“Owing to total prohibition, the price of opium has risen enormously. The Commonwealth gladly gave up about 60,000 pounds of revenue with a view to supression of the evil, but the result has not been what has been hoped for. What now appears to be the effect of total prohibition is that, while we have lost the duty, the opium is still imported pretty freely.”
WRITING to the Australian parliament in 1908, the commonwealth customs comptroller-general HP Wollaston was highlighting the futility of banning drugs (in this case opium) in 1906.
Earlier this week, think tank Australia21 published a report arguing that Australia spends “considerable sums” in policing illicit drugs but “there is very little evidence to support the view that Australian taxpayers are getting a good return”.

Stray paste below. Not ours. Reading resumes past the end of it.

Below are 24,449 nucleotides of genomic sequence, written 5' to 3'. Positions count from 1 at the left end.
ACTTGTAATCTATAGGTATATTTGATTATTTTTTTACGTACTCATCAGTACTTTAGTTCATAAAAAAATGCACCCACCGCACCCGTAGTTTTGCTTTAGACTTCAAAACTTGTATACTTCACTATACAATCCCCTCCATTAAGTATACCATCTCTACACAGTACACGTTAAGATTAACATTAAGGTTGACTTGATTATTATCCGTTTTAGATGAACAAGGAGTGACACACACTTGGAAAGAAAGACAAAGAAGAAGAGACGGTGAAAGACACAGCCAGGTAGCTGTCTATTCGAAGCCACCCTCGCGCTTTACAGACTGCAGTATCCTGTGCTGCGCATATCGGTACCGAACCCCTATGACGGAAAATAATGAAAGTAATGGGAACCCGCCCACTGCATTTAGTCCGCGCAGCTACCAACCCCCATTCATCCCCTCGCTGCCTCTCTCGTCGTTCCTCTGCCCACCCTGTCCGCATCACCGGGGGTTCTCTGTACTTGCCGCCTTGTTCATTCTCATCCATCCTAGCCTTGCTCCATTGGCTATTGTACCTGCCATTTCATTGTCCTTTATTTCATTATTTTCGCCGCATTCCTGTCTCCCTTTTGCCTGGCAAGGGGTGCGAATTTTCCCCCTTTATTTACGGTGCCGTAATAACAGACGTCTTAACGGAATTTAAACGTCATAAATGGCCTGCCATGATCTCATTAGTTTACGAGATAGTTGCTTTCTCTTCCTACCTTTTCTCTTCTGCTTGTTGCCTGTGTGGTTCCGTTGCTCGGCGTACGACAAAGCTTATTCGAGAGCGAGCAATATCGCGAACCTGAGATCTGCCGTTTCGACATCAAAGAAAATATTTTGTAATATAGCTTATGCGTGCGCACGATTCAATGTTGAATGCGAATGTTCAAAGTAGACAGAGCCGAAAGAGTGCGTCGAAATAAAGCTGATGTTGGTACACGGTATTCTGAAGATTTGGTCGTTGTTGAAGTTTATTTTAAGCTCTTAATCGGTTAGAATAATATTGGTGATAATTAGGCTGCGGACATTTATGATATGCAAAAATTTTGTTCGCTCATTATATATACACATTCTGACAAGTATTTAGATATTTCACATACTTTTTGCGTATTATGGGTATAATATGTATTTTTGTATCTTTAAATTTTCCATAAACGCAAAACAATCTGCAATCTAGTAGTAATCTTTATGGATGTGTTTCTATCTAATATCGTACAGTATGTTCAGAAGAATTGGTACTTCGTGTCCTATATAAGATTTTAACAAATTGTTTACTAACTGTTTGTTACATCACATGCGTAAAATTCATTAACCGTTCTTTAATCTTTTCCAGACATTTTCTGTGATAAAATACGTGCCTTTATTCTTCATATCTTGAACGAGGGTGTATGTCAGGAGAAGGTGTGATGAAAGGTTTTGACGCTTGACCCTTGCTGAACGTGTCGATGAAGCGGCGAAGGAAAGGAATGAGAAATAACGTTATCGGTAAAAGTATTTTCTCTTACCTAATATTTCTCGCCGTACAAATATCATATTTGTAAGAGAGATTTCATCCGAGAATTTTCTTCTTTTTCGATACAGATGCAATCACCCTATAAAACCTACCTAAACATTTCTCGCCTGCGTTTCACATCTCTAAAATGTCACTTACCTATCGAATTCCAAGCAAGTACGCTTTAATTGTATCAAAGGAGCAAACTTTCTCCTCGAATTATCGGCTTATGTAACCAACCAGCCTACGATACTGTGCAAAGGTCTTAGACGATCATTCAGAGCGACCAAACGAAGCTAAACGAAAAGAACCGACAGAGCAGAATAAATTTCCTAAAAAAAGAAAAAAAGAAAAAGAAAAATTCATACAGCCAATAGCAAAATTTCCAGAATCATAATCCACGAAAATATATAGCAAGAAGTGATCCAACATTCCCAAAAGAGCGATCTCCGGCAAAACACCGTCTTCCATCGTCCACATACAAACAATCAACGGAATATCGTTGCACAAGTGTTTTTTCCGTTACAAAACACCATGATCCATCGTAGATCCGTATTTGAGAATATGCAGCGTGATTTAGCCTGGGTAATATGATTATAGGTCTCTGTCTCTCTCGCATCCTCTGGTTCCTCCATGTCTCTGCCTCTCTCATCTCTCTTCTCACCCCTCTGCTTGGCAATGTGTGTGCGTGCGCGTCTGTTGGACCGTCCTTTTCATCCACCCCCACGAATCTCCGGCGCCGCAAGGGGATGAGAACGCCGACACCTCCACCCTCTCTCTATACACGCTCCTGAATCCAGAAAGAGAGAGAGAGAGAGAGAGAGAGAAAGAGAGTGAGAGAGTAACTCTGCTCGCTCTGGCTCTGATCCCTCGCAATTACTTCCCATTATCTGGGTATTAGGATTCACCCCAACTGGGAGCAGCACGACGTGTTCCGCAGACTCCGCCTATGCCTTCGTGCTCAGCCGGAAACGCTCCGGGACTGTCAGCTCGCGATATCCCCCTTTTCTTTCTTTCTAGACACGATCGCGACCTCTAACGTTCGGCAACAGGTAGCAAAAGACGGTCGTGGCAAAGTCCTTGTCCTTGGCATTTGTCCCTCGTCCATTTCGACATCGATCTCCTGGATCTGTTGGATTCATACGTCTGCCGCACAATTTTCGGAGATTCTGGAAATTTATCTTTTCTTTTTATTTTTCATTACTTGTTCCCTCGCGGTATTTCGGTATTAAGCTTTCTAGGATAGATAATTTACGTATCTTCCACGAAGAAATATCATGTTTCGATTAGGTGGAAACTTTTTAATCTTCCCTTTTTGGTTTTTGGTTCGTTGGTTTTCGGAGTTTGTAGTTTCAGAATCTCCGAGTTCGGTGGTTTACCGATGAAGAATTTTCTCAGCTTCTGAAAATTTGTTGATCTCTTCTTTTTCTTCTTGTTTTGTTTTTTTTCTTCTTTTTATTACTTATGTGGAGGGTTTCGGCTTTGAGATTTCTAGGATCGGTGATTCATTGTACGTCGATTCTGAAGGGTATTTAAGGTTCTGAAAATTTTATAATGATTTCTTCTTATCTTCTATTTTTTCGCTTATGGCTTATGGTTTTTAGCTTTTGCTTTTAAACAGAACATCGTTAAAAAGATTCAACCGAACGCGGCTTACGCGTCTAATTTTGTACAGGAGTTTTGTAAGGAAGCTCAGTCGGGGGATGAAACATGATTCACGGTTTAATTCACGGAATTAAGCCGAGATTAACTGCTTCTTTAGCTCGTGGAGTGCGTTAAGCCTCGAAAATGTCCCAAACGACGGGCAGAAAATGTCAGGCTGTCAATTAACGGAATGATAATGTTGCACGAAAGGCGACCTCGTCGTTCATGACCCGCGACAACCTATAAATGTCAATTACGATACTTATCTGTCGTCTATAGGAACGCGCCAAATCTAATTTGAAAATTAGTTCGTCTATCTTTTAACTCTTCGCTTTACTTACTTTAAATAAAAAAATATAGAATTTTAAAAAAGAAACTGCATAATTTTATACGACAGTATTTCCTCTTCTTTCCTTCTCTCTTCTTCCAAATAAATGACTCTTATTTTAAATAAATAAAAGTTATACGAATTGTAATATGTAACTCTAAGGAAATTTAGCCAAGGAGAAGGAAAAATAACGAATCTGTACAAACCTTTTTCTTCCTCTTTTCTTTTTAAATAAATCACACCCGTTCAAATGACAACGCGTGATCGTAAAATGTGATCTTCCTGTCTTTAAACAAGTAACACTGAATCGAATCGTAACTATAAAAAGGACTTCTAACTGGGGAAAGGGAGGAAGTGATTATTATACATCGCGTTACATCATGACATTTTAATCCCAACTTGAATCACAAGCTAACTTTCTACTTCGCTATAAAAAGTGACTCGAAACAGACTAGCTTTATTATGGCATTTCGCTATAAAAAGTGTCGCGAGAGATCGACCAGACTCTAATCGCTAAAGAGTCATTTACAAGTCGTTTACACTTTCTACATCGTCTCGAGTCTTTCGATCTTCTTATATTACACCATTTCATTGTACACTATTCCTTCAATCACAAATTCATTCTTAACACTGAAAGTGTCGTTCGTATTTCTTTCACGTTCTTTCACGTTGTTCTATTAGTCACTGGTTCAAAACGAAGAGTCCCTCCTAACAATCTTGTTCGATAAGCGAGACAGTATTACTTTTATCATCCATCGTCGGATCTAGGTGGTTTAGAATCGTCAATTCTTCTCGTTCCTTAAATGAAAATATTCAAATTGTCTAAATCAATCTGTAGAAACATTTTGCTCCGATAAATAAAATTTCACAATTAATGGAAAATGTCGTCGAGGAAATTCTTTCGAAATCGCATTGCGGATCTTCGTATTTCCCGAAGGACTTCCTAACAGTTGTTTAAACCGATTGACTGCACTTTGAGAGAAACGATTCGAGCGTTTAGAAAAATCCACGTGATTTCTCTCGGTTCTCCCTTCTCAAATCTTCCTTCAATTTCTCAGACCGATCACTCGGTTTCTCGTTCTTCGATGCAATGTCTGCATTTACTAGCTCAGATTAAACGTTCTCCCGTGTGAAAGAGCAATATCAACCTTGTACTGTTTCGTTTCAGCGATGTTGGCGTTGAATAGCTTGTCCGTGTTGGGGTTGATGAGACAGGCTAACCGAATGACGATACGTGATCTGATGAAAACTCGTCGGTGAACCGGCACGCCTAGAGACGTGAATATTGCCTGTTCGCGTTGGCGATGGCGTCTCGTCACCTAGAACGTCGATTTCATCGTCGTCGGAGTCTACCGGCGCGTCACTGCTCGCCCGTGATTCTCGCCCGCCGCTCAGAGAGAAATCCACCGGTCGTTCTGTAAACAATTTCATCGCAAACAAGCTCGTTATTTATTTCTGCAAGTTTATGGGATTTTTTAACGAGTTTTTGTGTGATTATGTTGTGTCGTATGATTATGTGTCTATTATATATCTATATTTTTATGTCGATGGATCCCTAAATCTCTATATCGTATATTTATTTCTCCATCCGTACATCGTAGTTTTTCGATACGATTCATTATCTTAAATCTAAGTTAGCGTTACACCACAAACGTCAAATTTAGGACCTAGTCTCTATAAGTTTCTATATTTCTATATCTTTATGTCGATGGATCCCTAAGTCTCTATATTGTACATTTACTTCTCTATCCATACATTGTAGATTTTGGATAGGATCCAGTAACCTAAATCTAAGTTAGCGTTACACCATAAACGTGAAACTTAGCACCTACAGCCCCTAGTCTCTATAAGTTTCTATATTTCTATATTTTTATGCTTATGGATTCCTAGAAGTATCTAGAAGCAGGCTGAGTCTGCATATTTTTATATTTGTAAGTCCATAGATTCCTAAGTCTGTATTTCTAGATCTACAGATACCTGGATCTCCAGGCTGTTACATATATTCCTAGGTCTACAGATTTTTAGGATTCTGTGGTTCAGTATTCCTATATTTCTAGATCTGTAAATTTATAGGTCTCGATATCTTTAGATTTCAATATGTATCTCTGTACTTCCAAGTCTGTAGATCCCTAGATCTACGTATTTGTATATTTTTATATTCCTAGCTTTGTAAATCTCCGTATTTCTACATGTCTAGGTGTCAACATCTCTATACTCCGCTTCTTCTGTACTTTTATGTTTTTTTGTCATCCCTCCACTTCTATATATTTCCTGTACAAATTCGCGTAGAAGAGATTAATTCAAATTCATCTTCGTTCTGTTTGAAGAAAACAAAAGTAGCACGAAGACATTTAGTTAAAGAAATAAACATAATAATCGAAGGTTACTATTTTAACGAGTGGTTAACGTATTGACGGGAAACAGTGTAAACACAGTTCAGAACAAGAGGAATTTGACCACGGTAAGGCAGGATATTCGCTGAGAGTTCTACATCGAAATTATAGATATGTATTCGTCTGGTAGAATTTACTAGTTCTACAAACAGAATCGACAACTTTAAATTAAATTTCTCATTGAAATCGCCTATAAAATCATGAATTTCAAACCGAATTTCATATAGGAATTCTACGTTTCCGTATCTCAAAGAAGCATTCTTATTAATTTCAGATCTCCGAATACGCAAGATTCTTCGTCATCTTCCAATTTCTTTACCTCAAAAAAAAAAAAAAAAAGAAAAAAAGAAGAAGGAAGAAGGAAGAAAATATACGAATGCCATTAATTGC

That is putting it mildly.
The economic costs of prohibiting drugs are difficult to measure but massive, and the federal government forgoes significant tax revenues to boot.
And as in Wollaston’s time, prohibitions have not been especially effective either.
Ever since Richard Nixon declared a “war on drugs” in 1971, prompting parallel efforts worldwide, use of every sort of illicit substance has increased in Australia.